A third, and overlooked point, in all this is that Britain has been playing an increasingly important role in the fight against terrorism in Afghanistan. Britain currently leads Nato's International Security Assistance Force and has more than 3,000 troops taking on al Qaeda and Taleban forces in the south of the country.

British forces there are dangerously stretched - a state of affairs that led recently to the disastrous decision by a British commander on the ground to hand over control of one neighbourhood to a Taleban leader. Blair's government is currently struggling to meet US requests that it add more much-needed forces to the fight in Afghanistan trying. Reducing the British footprint in Iraq will surely help.

There is, it is true, a strong element of political calculation in Blair's decision. With just a few months left in office he is eager to produce some evidence of progress in his Iraq policy. The establishment of stable democratic government in Iraq is largely out of his hands - it might even be beyond America's abilities. But with a drawdown of troops he can at least point to a limited achievement.

But even this political consideration is not to be derided. Gordon Brown, Mr Blair's probable successor, is expected to take over as prime minister this summer. He is already under pressure to make a bold statement of his foreign policy intentions by pulling British troops out of Iraq. Blair's move this week helps relieve some of that political pressure for action by a Brown government.
I think that's a pretty fair assessment. Those 4 points (military and political) say the real reason is somewhere in the middle, but do argue for the side that says, for the most part, they've been successful in their part of Iraq. Changing military and political priorities are driving the withdrawal, but not, it would seem, because of "failure" in Iraq. So to the political "chicken littles", save your breath. The sky isn't falling and your screeching is irritating.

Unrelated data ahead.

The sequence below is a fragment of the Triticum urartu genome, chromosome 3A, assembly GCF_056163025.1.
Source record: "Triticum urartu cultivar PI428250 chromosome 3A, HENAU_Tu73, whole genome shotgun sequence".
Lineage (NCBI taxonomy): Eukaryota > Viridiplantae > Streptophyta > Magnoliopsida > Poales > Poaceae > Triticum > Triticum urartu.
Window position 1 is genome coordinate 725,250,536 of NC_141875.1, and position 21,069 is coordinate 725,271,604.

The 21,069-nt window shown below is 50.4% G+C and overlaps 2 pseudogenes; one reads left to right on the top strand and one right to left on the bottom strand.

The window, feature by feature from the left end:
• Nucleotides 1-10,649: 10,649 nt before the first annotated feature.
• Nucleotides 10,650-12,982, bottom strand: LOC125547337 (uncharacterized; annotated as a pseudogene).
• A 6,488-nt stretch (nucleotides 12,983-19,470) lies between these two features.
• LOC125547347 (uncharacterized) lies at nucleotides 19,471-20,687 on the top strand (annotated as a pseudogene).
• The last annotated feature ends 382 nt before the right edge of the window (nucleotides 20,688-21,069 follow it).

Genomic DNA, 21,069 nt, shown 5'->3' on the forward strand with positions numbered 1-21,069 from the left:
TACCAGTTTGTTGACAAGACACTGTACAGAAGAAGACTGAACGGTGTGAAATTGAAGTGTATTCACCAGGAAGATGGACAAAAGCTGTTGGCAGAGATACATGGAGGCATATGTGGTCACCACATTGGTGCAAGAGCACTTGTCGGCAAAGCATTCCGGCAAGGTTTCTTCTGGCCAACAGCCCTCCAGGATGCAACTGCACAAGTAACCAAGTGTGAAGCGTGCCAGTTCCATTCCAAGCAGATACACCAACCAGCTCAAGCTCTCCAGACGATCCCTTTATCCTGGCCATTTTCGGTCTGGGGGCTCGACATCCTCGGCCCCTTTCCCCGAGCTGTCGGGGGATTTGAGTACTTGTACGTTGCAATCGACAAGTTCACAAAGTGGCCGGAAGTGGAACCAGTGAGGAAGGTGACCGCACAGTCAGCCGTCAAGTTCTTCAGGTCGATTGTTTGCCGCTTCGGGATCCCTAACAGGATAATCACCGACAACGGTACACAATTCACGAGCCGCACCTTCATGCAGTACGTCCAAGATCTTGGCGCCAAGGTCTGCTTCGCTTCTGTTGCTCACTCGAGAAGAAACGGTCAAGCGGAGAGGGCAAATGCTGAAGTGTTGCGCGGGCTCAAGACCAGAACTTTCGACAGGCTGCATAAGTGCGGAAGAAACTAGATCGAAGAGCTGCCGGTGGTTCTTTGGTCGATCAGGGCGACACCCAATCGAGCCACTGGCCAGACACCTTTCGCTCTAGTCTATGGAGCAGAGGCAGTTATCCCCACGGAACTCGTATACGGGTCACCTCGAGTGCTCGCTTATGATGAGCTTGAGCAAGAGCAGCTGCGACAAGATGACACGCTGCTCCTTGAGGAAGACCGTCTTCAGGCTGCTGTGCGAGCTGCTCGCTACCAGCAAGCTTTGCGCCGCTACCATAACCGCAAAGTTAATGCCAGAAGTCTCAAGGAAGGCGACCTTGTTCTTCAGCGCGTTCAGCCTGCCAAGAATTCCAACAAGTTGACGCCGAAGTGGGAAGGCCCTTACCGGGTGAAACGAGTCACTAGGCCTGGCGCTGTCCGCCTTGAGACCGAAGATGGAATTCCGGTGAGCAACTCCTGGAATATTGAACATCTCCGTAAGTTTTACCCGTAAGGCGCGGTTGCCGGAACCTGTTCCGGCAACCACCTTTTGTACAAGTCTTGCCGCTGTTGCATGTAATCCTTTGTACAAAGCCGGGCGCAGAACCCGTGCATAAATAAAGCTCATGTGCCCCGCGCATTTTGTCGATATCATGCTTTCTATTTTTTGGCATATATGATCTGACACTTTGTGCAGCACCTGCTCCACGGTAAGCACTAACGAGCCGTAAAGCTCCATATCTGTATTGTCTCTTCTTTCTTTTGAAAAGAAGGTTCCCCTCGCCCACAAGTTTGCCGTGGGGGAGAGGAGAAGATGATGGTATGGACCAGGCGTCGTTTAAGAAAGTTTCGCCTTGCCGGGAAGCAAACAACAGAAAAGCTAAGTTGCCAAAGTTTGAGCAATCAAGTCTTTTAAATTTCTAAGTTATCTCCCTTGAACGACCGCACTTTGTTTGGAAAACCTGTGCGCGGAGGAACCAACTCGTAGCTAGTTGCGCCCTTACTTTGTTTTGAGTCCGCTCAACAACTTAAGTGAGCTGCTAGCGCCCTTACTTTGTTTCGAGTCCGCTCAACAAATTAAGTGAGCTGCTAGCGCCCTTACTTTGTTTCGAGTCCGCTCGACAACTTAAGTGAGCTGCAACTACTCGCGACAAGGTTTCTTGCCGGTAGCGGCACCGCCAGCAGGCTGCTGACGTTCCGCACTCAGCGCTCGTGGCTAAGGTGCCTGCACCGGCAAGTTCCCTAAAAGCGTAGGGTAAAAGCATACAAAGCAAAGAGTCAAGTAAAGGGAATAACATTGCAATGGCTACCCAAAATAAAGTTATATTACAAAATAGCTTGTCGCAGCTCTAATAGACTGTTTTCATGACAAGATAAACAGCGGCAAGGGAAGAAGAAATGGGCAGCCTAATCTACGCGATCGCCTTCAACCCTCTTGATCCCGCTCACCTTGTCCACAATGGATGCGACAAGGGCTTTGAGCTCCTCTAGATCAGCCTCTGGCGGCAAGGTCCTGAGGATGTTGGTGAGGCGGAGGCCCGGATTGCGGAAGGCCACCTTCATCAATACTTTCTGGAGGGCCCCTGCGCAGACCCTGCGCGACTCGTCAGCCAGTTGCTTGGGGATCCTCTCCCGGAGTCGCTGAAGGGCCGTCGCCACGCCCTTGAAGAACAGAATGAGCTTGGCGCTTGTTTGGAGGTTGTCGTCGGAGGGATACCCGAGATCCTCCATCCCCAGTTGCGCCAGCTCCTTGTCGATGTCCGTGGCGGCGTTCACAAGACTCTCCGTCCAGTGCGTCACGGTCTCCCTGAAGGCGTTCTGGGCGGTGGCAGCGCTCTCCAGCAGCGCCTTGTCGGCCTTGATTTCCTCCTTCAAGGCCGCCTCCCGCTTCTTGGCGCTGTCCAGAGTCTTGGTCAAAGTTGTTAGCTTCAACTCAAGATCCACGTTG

(HT: Blue Crab Boulevard)
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Previous Comments to this Post 

I’m glad to see the third point in there. For some time now I have thought that with the relative stability in Basra a redeployment of our forces to Afghanistan would be a better use of our too-meagre resources. The question remains how many more troops could we add to Afghanistan in the current political climate here in the UK. I fear that there will be too much politicing going on in the next few months with the buildup of a handover from Blair to Brown; a lot will depend on how worried Blair really is about his ’legacy’ a topic that seems to crop up over and over again now.
Written By: Kav
sorry, but I think you’re putting lipstick on a pig.